Learn how to bridge jazz and blues by tackling one of the most popular progressions around.
• Learn how to play convincingly over “rhythm” changes.
• Develop deeper bebop vocabulary.
• Understand how to outline chords using Mixolydian, Lydian Dominant, and Super Locrian scales.
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One of the most daunting aspects of taking your blues playing to the next level is turning up to a jam night and finding out that the players lean toward the jazzier side of the blues. For the last few years, this column has sought to shed light on relevant aspects of the jazz idiom by introducing you to intriguing scales and soloing concepts you can use in a blues context. But what happens if the context is jazz? There’s a common pool of songs that jazz musicians pull from, and some of those songs can be classified as a contrafact. A contrafact is a composition that’s based on an established set of chord changes. The practice became common in the bebop era when musicians wanted to improve their chops by playing over chord progressions they were extremely familiar with. They would then write new melodies to some of their favorites songs.
It wouldn’t be a stretch to consider the blues progression as a contrafact, since so many tunes use those changes. Other common jazz tunes that have served as inspiration for countless contrafacts are “Cherokee,” “All the Things You Are,” “Giant Steps,” and of course “I Got Rhythm.” There are so many tunes based on that Gershwin classic that the progression has become known simply as “rhythm” changes.
The progression consists of two basic sections, which are referred to as A and B. The A section is more intimidating because the harmonic rhythm is a bit quicker with two chords per measure—often played at a brisk tempo. By comparison, the B section is much easier with each chord lasting two measures each. Since the introduction of this progression, many jazz musicians have added various substitutions, but check out the chart below for a generally accepted version and the basis for our examples.
While the A section does use some substitutions, it can be thought of as I–VI–IIm–V. In the key of Bb that would be Bbmaj7–G7–Cm7–F7. Ex. 1 shows you how a jazz guitarist might approach this progression. There are a lot of notes that outline the changes here, but I’m playing a Bb triad (Bb–D–F) over the Bb, a G7b9 arpeggio (G–B–D–F–Ab) over the G7, and just connecting chord tones over the Cm7 and F7 chords. The principle idea is very simple, but executing it on the fly and at speed will feel nearly impossible to someone with a background exclusively in blues.
Ex. 2 is more of the same, but this time we move higher up the neck. The vocabulary is very similar though, sticking closely to the chords and using diminished arpeggios to imply 7b9 sounds.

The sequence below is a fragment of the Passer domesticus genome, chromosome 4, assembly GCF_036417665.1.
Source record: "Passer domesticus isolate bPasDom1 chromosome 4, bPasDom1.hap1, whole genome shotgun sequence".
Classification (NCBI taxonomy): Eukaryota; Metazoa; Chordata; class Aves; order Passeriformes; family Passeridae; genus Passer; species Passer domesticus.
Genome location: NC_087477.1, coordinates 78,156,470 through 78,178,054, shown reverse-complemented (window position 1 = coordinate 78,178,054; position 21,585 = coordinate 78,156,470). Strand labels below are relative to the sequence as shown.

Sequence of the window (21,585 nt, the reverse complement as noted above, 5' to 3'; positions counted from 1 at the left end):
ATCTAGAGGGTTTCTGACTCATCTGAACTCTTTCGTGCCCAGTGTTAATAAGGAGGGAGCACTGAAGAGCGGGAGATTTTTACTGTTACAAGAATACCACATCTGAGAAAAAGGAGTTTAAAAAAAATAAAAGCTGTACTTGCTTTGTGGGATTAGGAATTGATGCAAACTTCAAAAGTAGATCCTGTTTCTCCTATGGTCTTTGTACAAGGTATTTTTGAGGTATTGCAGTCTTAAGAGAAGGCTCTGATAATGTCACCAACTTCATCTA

It’s also possible to play convincingly over rhythm changes using more of a blues feel. In Ex. 3, we are using a lot of the Bb blues scale (Bb–Db–Eb–E–F–Ab). While a purist might argue these notes don’t fit the chords, the golden rule applies: If it sounds good, it is. If you like it, keep playing!
Ex. 4 dials it back a little with bigger bends and slides. I’m even throwing in a country-inspired bend going into the third measure. We stick with the Bb minor pentatonic (Bb–Db–Eb–F–Ab) with hints of the blues scale and b5 (E).
Ex. 5 uses the concept of tension and release. I’m thinking in major for the first measure, then minor in the second, then back to major, and again back to minor. This doesn’t outline the changes too tightly, but does give a super bluesy sound. I added the double-stops in the second measure for a bit of spice.
We are also using the major/minor theme in Ex. 6, but this time we’re moving between Bb major pentatonic (Bb–C–D–F–G) and Bb minor pentatonic (Bb–Db–Eb–F–Ab). The triplet run can be a technical challenge, so take it slow.
The B section presents its own challenges. The pace of the changes has decreased, but this slow speed means that playing sounds that don’t really fit the changes will stand out. In Ex. 7 the basic concept is to work a simple idea through a series of dominant 7 chords. We’ll start with the “E” shape of the CAGED system and move it up and down the neck to outline D7, G7, C7, and F7, respectively.
Ex. 8 takes that basic idea, but focuses more tightly on one area of the neck. Over the D7, we’re using more dominant-sounding vocabulary around the “E” shape, which resolves to the “A” shape (also at the 10th fret) for the G7 chord. This concept is then shifted down two frets to outline the C7 and F7. As with the previous example, this idea resolves to a gritty Bb minor pentatonic phrase.
We channel a little more blues vocabulary with some Clapton and SRV influences in Ex. 9. Over the D7 we’re playing obvious D minor pentatonic (D–F–G–A–C) vibes before moving to a figure based around the G major pentatonic scale (G–A–B–D–E). We then move to C Mixolydian over the C7 (C–D–E–F–G–A–Bb), and F Mixolydian (F–G–A–Bb–C–D–Eb) over the F7 before resolving to some Bb blues moves.
Finally, no bebop-influenced column would be complete without some complex double-time ideas (Ex. 10). The line is simple, just played at twice the speed. For the most part it’s based on the Mixolydian scale with an added b3. We spice things up with some C Lydian Dominant (C–D–E–F#–G–A–Bb) on the C7, and some F Super Locrian on the F7 (F–Gb–Ab–A–B–Db–Eb) before resolving to the Bbmaj7.
That one isn’t for the faint of heart, but all good fun!
Finally, here’s a full chorus of rhythm changes for you to practice over and explore some of these ideas.